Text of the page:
The life that followed has been anything but anticlimactic. In 1958, Sir Edmund—knighted by Queen Elizabeth II five years before—commanded the New Zealand group of a British-led expedition that became the first overland excursion to reach the South Pole in 47 years. He continued exploring in the Everest area into the 1980s, before serving as New Zealand's High Commissioner to India, then as ambassador to Nepal. In 1961 he founded the nonprofit Himalayan Trust, to construct schools, hospitals and airfields in the region.
These days, Sir Edmund and his second wife, June Mulgrew (his first wife, Louise, and their daughter Belinda, 15, were killed in a 1975 plane crash), share a modest home overlooking a harbor in Auckland, New Zealand. Approaching his 80th birthday July 20, he oversees the Himalayan Trust's activities and enjoys visits from son Peter, a climber who made it to the summit of Everest in May 1990, and daughter Sarah, a chief conservator for the Auckland City Art Gallery. Over the years, Hillary has watched thousands try to duplicate his heroics as mountaineering, no longer the province of a few hardy adventurers, has become the exotic diversion of virtually anyone with a whim and a checkbook. "Wherever they go, they're always following in the footsteps of others," Hillary told New York bureau chief Maria Eftimiades as he reflected on the changing face of adventure. "They're never pioneering."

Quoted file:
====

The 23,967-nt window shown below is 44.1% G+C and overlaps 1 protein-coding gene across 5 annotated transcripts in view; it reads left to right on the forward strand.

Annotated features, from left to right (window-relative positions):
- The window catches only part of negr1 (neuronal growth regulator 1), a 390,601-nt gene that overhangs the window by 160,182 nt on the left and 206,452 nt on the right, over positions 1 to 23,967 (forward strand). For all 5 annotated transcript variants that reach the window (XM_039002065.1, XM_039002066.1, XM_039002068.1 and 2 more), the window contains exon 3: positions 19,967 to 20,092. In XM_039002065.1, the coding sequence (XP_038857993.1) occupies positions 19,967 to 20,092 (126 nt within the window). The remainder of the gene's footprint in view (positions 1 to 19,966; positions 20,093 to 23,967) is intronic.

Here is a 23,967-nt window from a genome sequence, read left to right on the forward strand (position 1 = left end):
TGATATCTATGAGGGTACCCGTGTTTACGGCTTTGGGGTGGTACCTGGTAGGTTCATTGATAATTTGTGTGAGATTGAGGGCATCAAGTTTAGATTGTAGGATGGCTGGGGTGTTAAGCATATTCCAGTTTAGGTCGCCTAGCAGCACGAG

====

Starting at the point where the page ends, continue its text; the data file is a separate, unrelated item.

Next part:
When I came down off Everest, I really thought the world would lose interest in it, now that someone had got to the top. Of course I was absolutely wrong; our climb brought to people's minds that reaching the summit was a considerable achievement. By the end of this year, scores of climbers will have stood on top of Everest.